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UC Early Childhood Education students host pop-up playground

Katarina Slavich

2 October 2019: Close to 30 Early Childhood Education students at the University of Canberra swapped the classroom for the outdoors this week, to run a loose parts pop-up playground for the local community.

The students organised and facilitated the pop-up playground at John Knight Park in Belconnen for children aged four to eight, as part of their course work for the Philosophies and Pedagogies in Early Childhood Education unit.

“We are doing an assessment task about what is important about play, and the adulteration of play,” said student Tegan Lorkovic.

Loose parts play is a concept that originated in Denmark.  It involves equipment that doesn’t have a specific purpose, with no instructions on how to use it. Loose parts can be a collection of any natural or man-made materials; it’s a type of play that supports children’s creativity, divergent thinking and problem solving.

“A cardboard box is one of the best things that you could give to a child to play with, because they can do so much with it,” said MsLorkovic.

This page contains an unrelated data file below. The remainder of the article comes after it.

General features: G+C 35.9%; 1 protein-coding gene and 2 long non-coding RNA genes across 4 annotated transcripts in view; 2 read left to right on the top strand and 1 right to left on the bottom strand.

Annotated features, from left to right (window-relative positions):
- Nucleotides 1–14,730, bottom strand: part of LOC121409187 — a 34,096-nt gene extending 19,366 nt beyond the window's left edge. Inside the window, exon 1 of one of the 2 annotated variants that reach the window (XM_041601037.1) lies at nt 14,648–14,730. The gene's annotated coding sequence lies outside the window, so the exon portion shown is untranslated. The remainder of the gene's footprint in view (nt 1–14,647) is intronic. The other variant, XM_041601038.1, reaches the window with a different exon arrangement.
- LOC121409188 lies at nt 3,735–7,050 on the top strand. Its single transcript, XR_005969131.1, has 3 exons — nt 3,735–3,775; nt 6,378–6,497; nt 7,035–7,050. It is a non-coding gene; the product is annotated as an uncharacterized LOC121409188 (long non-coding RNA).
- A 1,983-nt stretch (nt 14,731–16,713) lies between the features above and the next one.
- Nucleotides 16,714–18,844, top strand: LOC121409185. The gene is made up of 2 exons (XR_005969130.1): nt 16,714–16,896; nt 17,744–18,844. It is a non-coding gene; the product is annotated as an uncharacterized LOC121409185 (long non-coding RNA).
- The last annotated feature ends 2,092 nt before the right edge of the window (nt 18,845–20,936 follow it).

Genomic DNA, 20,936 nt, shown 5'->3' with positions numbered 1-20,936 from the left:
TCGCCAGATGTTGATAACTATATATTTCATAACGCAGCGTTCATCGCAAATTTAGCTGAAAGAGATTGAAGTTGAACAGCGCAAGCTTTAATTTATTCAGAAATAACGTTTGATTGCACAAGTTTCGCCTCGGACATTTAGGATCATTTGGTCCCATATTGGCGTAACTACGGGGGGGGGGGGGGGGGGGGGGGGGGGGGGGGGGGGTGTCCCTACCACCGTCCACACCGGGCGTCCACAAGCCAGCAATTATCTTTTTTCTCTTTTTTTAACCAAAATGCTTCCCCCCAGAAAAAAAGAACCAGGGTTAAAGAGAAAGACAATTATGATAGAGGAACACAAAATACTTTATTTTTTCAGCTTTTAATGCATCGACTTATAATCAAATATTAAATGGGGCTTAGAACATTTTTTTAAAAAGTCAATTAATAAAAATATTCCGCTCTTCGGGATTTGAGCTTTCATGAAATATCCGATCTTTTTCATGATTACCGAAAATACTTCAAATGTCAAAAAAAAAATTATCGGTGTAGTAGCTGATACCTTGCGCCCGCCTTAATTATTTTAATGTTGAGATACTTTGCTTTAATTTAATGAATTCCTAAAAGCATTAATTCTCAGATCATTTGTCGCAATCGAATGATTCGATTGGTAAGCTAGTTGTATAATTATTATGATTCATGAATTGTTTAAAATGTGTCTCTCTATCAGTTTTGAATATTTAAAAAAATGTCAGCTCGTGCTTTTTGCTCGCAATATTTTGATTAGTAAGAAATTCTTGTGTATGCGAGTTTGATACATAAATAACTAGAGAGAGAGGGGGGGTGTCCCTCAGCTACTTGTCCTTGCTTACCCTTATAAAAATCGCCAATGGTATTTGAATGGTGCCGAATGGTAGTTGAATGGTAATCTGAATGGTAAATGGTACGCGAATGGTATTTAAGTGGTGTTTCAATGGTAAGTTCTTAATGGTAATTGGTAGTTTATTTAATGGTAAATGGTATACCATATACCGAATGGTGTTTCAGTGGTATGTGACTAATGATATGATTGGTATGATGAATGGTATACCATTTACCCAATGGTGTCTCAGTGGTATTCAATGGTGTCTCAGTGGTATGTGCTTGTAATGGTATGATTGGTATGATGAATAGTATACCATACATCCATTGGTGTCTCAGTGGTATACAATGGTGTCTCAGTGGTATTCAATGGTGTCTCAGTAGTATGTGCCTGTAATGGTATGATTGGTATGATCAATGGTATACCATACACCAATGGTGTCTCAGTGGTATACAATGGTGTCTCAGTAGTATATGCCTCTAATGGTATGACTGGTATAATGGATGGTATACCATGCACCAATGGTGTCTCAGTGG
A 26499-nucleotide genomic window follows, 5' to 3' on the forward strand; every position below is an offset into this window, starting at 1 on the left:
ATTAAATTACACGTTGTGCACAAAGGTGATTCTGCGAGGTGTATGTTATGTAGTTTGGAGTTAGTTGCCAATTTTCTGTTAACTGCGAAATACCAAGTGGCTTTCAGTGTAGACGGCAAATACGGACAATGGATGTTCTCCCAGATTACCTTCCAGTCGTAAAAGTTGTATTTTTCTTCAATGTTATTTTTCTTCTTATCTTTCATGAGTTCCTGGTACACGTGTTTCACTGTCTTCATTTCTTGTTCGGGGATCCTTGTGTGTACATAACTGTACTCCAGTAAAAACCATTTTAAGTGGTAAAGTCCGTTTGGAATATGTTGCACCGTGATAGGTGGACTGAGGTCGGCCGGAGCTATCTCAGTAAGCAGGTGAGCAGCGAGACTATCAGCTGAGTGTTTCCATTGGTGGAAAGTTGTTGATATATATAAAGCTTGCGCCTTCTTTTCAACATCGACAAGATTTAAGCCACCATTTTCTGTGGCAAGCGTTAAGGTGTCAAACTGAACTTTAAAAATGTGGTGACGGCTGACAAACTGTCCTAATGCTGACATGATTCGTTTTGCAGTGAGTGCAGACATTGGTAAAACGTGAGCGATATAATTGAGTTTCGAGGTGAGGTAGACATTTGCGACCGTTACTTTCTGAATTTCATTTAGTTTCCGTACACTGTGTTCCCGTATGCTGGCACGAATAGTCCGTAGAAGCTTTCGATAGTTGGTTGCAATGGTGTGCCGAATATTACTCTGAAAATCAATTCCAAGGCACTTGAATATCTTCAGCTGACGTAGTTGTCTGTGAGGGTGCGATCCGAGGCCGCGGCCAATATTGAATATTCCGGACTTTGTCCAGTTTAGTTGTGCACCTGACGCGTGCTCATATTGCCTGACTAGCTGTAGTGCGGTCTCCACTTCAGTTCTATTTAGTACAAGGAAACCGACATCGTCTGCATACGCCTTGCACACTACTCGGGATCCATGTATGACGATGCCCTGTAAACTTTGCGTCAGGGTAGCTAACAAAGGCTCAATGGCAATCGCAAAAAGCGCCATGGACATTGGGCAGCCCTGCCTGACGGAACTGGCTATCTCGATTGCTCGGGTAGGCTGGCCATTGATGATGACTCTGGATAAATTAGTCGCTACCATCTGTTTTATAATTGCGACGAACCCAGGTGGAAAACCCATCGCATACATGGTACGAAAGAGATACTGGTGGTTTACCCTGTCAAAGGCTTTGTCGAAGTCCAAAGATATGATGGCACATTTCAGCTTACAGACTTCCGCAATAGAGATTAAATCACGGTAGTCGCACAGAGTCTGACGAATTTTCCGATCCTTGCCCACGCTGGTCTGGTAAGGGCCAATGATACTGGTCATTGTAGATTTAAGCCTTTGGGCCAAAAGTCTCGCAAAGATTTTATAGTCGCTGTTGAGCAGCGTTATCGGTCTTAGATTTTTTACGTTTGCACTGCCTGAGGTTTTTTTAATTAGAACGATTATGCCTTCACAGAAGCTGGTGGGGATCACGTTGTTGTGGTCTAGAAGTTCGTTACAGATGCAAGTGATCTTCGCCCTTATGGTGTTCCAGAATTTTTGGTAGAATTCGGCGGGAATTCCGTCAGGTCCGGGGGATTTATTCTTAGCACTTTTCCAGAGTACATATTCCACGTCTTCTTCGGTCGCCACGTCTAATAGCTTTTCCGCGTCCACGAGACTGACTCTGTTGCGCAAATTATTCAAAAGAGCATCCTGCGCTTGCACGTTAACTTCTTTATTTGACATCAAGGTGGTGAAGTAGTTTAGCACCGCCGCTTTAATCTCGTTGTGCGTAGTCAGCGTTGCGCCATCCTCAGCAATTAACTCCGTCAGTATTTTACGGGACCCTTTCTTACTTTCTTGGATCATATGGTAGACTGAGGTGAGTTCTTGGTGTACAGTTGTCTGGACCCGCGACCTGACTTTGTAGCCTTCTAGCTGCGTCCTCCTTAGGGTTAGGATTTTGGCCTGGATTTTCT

“They can paint it, tape it, cut it, or build a house out of it. It is an equipment of play that has no guidelines.”

Associate Professor of Early Childhood and Primary Education Dr Kym Simoncini, said they used the project to advocate for why play is important, and how easily it can be facilitated without expensive toys.

“Just let the children play, give them time and space and you will see that they are capable of using their imagination with milk crates and sticks. We don’t need expensive toys,” said Dr Simoncini.

Ms Lorkovic said it was interesting to see how parents and guardians engaged with the children and led them to make decisions they thought were best.

“The whole point of this experience was so the parents didn’t do that. The children can lead their play and create their own experience.”

Over the years of doing this exercise, Dr Simoncini has noticed how much it benefits not only children, but the students as well.

“Students hadn’t really appreciated loose parts play, before creating the pop-up playground, they thought it was just junk,” said Dr Simoncini.

“But after facilitating the playground, students realised that the children were using problem-solving skills, were working with others and using language, creativity and imagination.”

Dr Simoncini said it is easy to facilitate loose parts play at home – all parents need are odd bits and bobs.

“Kids will find a way to make something out of nothing by using their imagination. It can be anything they want.”